In 1933, an American fantasy-adventure film directed by Merian C. Cooper premiered, and it opened to rave reviews in the spring of that year. It was King Kong, the tale of a gigantic, prehistoric, island-dwelling gorilla called Kong who (spoiler alert) dies in an attempt to possess beauty a beautiful young woman by the name of Ann.
Kong is distinguished for its stop-motion animation by Willis O'Brien, who was a cutting-edge technician in his day. The film is also known for its musical score by Max Steiner.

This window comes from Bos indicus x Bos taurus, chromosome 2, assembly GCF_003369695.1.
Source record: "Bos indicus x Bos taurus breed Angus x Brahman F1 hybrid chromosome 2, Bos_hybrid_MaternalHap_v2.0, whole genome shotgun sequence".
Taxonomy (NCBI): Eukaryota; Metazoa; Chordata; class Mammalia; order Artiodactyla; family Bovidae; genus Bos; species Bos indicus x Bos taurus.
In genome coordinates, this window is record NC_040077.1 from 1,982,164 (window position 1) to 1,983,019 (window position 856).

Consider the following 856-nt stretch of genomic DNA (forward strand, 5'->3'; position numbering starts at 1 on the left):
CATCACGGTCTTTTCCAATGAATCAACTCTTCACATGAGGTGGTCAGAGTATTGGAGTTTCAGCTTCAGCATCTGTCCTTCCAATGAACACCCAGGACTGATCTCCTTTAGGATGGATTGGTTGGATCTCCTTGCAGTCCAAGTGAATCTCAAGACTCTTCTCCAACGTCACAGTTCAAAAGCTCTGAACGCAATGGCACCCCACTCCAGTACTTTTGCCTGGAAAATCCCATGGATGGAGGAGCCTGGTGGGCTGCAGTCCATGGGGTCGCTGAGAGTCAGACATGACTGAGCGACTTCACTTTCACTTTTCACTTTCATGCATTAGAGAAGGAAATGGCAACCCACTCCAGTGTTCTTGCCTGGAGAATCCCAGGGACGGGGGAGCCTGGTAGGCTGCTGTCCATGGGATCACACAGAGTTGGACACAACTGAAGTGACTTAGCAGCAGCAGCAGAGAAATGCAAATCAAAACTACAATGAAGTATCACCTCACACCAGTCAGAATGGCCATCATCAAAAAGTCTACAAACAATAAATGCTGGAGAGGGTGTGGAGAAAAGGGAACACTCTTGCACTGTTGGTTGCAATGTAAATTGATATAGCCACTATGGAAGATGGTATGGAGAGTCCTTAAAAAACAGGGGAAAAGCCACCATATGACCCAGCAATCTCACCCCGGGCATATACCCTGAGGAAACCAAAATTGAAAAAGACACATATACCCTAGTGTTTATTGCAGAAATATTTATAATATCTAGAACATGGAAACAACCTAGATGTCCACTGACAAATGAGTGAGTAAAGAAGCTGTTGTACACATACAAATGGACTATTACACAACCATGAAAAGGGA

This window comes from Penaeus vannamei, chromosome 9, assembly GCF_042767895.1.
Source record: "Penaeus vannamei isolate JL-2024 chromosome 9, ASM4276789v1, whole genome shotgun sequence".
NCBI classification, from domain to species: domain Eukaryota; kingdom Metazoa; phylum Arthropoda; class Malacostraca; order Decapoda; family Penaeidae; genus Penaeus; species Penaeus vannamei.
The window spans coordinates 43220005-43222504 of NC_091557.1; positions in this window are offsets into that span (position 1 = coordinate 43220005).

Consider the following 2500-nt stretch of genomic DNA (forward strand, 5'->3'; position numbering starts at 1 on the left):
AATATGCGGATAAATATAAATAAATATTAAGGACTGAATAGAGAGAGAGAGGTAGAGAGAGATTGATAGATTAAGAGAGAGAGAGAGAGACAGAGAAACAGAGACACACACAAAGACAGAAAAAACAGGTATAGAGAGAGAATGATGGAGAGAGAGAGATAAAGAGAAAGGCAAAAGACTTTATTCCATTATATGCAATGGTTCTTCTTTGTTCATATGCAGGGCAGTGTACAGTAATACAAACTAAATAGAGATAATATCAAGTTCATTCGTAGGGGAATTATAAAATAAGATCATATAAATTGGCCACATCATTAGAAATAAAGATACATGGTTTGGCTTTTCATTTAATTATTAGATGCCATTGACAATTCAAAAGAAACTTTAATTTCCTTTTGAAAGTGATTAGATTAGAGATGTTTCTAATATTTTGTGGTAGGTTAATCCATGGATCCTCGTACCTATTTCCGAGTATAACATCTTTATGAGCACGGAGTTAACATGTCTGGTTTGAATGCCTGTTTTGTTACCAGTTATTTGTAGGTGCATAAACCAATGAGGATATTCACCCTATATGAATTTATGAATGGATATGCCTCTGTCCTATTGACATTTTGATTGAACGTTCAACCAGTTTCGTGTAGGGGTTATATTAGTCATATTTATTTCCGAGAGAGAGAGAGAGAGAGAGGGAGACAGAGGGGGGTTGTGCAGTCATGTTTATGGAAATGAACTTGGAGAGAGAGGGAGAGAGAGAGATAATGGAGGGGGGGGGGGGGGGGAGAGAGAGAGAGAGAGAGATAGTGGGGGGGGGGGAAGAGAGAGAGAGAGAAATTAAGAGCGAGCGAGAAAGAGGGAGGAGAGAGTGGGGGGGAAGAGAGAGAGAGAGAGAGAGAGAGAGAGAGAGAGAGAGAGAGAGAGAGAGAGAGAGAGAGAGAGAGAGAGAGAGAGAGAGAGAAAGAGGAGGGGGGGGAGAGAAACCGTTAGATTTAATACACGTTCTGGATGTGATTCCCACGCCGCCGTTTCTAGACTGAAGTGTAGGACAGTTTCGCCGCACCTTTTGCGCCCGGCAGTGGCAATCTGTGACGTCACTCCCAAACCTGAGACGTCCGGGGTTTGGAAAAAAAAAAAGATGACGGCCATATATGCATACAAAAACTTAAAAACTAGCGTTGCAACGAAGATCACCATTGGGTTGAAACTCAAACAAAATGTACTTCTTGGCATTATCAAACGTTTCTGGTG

The stars include Bruce Cabot, Robert Armstrong and Fay Wray, who was not the first choice to play Ann Gene Harlow and Ginger Rogers were also under consideration. Director Cooper told Wray she would star alongside the "tallest leading man of the day." She thought he meant Clark Gable; Cooper meant King Kong.
King Kong was deemed culturally, historically and aesthetically significant by the Library of Congress in 1991 and selected for preservation in the National Film Registry.
View a scene from King Kong: